For a woman looking for a sensitive man, an uncircumcised partner has one advantage: his penis will probably be more responsive because of the foreskin that covers its tip. Called a prepuce, the foreskin is removed in some males during circumcision. Over time, however, the circumcised penis loses some sensitivity as it rubs unprotected against a man's underwear all day. Does that bode badly for the love lives of men who were stripped of their foreskin?
Not so fast ... The question of whether circumcision is beneficial or bad news for a man's sex life — and his health — is still fodder for debate.
Circumcision — A Question of Culture
The Bible says "And ye shall circumcise the flesh of your foreskin; it shall be a token of the covenant betwixt me and you" (Genesis 17:11). In the Jewish culture, as well as the Muslim one, boy babies are circumcised as a religious rite. Today, however, some 85 percent of males — regardless of religious orientation — are circumcised in the United States, according to a new edition of Everything You Always Wanted to Know About Sex But Were Afraid to Ask, by David Reuben, M.D. (New York: HarperCollins, c1999). In Europe, by contrast, only about 10 percent of male babies have their foreskin removed.
The five- to 10-minute surgery is usually performed within the first weeks after birth. It's common to have several days of discomfort after circumcision. But complications, such as bleeding and infection, are rare, with the risk increasing after the age of two months and remaining higher in older boys and men, according to the American Academy of Family Physicians.
Possible origins of the practice, according to sociologists and anthropologists, include hygiene, ethnic belonging, attractiveness to the opposite sex and/or increase in sexual pleasure. Some of these reasons are still cited today — 3,000 years after this most widely practiced of surgeries was first described in the Bible.
Circumcision — Good News and Bad While the American Academy of Pediatrics doesn't consider circumcision to be medically necessary, there are some medical reasons for performing one. Those include preventing recurring infections of the head of the penis, avoiding obstruction of urine flow that can result when the prepuce's opening narrows, and preventing a tight prepuce from retracting over the glans. Also, circumcision may reduce the incidence of penile cancer (a very rare condition).
Even barring these considerations, infections, including urinary tract infections in infants, are less common in a circumcised penis. That's because a circumcised penis is easier to keep clean. (By pulling back the uncircumcised foreskin and cleaning carefully, a man can reduce the formation of smegma, a cottage cheese-like substance that can lead to a foul odor and infection).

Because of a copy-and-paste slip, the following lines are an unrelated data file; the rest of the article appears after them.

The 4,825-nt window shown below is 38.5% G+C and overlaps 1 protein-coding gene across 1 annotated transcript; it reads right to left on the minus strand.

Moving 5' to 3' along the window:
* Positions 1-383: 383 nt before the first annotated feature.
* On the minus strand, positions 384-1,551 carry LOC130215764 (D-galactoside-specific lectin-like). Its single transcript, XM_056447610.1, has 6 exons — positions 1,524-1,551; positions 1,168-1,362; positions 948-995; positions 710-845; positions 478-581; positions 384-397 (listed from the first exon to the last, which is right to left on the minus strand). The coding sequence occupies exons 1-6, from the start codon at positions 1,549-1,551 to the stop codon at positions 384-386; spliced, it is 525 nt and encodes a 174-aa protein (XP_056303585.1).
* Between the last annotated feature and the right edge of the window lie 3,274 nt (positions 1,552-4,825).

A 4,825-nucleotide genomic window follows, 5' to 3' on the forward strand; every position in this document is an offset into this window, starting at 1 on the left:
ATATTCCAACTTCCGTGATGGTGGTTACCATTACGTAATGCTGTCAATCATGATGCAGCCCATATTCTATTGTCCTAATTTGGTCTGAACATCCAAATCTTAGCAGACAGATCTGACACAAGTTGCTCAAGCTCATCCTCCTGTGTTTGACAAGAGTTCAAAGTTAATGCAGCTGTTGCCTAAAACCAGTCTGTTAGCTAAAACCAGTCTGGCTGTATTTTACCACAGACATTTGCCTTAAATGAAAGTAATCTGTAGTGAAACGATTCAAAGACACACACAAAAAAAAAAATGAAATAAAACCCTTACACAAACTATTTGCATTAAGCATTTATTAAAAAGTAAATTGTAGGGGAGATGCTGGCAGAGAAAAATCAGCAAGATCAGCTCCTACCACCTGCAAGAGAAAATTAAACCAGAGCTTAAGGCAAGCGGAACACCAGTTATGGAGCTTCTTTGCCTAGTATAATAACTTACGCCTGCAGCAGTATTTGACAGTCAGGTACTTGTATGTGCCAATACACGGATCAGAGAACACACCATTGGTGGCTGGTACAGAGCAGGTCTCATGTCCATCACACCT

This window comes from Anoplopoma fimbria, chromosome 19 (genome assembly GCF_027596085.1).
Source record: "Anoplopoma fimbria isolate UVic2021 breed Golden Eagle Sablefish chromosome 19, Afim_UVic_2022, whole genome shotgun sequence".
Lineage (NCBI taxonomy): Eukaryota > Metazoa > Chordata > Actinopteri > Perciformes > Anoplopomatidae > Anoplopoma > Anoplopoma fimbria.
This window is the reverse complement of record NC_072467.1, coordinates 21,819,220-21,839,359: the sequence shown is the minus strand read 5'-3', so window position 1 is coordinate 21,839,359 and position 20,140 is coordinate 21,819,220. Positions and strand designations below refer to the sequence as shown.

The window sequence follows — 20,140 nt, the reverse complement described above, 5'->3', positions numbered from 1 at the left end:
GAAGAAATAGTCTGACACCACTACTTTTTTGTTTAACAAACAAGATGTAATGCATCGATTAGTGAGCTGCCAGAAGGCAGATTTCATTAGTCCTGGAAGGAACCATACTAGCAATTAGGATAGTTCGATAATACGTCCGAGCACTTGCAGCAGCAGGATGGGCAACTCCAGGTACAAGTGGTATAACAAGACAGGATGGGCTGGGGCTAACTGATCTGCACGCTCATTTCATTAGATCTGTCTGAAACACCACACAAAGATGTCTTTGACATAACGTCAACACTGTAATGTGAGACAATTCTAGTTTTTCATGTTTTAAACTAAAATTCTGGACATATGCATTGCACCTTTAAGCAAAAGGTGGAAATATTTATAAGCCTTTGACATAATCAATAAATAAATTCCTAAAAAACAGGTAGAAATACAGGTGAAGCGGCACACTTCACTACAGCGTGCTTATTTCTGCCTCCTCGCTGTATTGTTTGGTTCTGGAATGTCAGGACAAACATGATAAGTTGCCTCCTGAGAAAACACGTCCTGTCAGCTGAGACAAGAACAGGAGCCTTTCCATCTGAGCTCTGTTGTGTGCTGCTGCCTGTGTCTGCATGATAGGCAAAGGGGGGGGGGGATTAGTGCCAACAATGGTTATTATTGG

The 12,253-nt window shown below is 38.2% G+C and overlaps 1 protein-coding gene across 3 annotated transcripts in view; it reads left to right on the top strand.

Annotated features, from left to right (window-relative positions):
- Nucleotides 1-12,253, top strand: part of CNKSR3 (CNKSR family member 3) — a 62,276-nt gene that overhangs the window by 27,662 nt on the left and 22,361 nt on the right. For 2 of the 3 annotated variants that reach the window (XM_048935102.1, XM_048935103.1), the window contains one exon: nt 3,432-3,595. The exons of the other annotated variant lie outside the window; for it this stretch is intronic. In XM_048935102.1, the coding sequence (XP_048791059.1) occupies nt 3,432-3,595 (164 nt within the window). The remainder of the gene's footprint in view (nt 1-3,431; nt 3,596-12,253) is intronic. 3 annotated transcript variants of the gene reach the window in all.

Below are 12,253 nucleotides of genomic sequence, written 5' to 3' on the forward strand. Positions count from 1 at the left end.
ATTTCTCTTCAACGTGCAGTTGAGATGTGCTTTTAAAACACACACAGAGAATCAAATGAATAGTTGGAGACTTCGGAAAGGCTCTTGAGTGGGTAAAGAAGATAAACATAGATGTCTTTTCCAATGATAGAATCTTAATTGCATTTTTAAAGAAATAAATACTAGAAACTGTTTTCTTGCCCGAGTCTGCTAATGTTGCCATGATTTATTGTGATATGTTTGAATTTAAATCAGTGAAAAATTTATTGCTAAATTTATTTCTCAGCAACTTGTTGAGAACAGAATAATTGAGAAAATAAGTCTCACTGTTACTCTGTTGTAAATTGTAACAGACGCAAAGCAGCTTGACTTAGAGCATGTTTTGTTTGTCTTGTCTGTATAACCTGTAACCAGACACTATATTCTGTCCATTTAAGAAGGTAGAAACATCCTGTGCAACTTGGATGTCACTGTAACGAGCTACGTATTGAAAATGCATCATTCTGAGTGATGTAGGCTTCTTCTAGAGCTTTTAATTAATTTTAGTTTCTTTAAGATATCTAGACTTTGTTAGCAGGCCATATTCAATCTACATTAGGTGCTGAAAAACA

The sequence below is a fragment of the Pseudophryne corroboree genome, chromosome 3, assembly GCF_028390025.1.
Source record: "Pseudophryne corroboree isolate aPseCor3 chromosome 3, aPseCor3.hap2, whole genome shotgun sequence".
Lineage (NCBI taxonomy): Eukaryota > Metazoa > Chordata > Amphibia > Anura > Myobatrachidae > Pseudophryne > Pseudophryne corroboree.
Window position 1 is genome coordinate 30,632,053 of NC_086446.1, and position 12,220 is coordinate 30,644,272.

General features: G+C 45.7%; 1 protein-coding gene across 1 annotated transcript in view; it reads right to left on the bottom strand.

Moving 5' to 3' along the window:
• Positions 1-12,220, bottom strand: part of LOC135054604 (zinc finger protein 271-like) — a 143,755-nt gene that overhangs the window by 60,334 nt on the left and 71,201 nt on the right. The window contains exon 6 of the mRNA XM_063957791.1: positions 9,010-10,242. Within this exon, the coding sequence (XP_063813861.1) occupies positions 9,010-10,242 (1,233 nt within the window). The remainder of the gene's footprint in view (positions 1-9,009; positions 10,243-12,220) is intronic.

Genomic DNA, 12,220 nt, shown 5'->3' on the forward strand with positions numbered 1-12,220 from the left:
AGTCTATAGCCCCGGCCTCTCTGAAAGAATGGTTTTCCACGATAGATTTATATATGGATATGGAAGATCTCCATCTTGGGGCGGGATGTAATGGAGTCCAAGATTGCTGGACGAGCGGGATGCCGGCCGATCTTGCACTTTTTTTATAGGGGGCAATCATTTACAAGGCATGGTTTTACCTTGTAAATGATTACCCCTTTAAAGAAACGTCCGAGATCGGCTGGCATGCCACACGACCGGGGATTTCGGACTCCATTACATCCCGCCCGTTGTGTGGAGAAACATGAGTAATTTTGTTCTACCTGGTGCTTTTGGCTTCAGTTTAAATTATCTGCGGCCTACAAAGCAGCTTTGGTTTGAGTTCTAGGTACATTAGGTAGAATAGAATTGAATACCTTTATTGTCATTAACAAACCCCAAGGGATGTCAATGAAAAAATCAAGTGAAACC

Circumcision or Not? Benefits and After Affects
Finally, circumcision might have a small protective effect against AIDS and other sexually transmitted diseases. According to the American Academy of Pediatrics (AAP), "some research suggests that circumcised men may be at a reduced risk for developing syphilis and HIV infections." Some scientists blame any increased risk in uncircumcised penises on increased mucosal cells that can allow infection to enter more easily. What's more, microorganisms can flourish in a warm, moist area under the foreskin.
Circumcision aside, the AAP policy states that behavioral factors continue to be far more important in determining a person's risk of contracting sexually transmitted diseases that circumcision status.
The bottom line: A man should continue to wear a condom and practice monogamy to keep STDs at bay.
Don't Look Back
There's no quickie answer to whether reduced sensitivity meaningfully affects a circumcised man's sex life. "Whether there's a significant difference is somewhat in the eye of the beholder," says sex researcher and educator Herb Samuels, Ph.D., who doesn't believe that diminished pleasure should be a determining factor in the circumcision decision.
To circumcised men who are concerned they're missing out, Ruth Westheimer, Ph.D., popularly known as "Dr. Ruth," says, "I tell them that, as long as they are having orgasms, this is not something that they should be worrying about."
With the pros and cons of making the cut still under debate, religion, culture and personal preferences might reign as the biggest considerations in whether to part with the penis's foreskin. If his parents picked circumcision and a man wants his foreskin back, forget about it, though plastic surgery can construct something similar. Before going under the knife, however, a man should know this: American women's preference, according to surveys described in Reuben's Everything You Always Wanted to Know About Sex, is a circumcised penis, which the women say is cleaner, sexier and nicer to handle.
When a woman's clitoris, hood and labia are removed, the operation is called female circumcision. But the practice is better known as "female genital mutilation," because it eliminates a woman's ability to enjoy sexual sensations.
There are no health reasons for the surgery, most commonly performed in some African, Middle Eastern and Southeast Asian countries, and in fact it is often performed in unsanitary conditions, which can increase the chance of serious health problems.